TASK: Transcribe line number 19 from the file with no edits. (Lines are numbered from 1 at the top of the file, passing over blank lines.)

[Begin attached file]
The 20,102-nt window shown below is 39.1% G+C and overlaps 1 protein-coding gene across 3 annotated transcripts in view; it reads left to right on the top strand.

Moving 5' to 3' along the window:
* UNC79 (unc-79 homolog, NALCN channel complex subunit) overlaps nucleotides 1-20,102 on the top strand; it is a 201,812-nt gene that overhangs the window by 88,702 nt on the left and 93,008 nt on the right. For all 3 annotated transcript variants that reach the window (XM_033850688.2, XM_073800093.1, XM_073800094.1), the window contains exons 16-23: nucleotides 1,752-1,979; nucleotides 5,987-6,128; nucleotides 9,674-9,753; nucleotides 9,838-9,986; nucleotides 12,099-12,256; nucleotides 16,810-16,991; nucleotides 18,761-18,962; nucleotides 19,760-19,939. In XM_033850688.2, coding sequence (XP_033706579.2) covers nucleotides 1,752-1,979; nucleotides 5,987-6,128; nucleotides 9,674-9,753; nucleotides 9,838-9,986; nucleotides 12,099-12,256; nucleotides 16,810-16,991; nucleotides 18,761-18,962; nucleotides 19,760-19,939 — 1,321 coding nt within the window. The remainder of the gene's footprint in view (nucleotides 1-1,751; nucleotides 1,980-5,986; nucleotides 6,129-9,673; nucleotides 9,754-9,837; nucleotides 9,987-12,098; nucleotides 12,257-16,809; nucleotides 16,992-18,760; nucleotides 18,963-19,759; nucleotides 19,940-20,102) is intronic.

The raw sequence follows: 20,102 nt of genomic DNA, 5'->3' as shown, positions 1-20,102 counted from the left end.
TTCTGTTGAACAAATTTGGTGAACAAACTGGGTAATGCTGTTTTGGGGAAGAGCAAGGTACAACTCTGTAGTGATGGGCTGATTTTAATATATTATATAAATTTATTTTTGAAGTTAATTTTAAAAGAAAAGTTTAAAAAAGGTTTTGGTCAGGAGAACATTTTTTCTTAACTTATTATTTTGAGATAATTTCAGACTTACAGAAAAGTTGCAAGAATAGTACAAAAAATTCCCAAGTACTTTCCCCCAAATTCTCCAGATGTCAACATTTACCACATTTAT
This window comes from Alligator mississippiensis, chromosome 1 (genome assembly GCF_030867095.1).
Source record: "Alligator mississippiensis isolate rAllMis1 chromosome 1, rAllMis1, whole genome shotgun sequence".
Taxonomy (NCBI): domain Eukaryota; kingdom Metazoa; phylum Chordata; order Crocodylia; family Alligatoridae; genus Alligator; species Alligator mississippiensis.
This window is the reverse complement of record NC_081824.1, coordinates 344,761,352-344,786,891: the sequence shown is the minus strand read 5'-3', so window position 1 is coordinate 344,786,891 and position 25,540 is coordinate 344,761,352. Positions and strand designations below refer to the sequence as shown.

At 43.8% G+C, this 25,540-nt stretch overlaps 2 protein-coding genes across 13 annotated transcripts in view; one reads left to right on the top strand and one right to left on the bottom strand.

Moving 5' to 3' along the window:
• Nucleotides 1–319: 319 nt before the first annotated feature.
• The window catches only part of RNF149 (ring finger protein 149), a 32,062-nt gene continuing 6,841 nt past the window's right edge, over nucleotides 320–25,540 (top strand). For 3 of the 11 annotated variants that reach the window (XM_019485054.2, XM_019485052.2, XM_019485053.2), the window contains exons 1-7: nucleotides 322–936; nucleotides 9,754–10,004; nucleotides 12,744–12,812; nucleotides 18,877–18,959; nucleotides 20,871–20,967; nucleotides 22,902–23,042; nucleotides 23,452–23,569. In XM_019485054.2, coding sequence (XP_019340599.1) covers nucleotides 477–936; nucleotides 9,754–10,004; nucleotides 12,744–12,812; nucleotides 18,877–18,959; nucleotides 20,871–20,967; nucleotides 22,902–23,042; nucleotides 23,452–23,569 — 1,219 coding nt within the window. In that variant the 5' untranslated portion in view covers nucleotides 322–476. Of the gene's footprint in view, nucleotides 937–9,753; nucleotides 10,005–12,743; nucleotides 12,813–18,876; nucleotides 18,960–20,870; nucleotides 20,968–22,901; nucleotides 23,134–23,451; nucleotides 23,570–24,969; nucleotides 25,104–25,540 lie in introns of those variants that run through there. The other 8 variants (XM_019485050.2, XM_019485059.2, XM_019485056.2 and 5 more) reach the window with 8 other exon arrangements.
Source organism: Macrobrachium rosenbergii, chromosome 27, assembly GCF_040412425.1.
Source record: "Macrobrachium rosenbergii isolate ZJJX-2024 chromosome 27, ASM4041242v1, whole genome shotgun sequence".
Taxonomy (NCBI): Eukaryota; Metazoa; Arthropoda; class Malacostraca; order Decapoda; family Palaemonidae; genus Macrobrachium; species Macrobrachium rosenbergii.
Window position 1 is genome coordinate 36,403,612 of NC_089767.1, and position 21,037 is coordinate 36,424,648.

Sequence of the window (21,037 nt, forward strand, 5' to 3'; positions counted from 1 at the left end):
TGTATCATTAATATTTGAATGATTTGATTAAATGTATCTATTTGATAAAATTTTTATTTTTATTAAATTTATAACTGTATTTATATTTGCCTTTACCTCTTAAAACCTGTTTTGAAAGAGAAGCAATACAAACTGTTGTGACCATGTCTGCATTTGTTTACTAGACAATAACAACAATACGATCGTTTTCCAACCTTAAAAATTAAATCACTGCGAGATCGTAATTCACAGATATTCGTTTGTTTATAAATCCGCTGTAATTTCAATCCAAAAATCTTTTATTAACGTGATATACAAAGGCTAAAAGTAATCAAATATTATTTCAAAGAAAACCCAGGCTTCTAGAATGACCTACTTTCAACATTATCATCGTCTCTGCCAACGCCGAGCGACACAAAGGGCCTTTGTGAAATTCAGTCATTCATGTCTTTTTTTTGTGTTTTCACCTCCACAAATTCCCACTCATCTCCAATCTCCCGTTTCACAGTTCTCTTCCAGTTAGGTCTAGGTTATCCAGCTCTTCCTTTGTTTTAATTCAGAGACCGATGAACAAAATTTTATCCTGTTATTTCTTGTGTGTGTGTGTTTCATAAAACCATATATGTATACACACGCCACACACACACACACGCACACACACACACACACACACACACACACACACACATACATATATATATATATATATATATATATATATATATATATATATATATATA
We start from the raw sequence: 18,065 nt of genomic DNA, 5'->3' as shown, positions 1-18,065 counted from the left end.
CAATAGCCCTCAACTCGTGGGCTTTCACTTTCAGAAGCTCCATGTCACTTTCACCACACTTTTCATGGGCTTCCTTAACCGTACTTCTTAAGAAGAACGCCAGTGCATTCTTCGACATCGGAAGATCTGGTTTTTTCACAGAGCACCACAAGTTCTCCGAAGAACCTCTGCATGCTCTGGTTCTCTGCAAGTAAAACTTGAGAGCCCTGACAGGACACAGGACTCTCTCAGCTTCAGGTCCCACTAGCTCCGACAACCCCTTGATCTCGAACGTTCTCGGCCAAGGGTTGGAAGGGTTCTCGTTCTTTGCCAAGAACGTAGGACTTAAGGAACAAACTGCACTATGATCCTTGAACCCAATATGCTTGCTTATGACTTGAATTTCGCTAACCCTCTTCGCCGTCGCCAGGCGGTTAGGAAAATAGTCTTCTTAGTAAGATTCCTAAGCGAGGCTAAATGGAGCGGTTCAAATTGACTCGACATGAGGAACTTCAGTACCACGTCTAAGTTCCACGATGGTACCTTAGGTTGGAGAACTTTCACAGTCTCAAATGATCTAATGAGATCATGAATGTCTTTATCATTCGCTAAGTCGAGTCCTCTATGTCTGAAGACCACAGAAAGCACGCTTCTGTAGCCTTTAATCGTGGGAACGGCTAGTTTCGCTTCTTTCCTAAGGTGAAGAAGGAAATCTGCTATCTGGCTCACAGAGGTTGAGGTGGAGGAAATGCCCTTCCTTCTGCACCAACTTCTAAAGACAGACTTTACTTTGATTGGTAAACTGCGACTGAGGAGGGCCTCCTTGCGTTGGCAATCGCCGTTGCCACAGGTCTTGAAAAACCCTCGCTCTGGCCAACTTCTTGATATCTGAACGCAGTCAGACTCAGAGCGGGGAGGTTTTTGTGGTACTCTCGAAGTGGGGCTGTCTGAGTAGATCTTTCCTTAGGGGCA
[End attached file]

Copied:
TGTATCATTAATATTTGAATGATTTGATTAAATGTATCTATTTGATAAAATTTTTATTTTTATTAAATTTATAACTGTATTTATATTTGCCTTTACCTCTTAAAACCTGTTTTGAAAGAGAAGCAATACAAACTGTTGTGACCATGTCTGCATTTGTTTACTAGACAATAACAACAATACGATCGTTTTCCAACCTTAAAAATTAAATCACTGCGAGATCGTAATTCACAGATATTCGTTTGTTTATAAATCCGCTGTAATTTCAATCCAAAAATCTTTTATTAACGTGATATACAAAGGCTAAAAGTAATCAAATATTATTTCAAAGAAAACCCAGGCTTCTAGAATGACCTACTTTCAACATTATCATCGTCTCTGCCAACGCCGAGCGACACAAAGGGCCTTTGTGAAATTCAGTCATTCATGTCTTTTTTTTGTGTTTTCACCTCCACAAATTCCCACTCATCTCCAATCTCCCGTTTCACAGTTCTCTTCCAGTTAGGTCTAGGTTATCCAGCTCTTCCTTTGTTTTAATTCAGAGACCGATGAACAAAATTTTATCCTGTTATTTCTTGTGTGTGTGTGTTTCATAAAACCATATATGTATACACACGCCACACACACACACACGCACACACACACACACACACACACACACACACACACATACATATATATATATATATATATATATATATATATATATATATATATATATA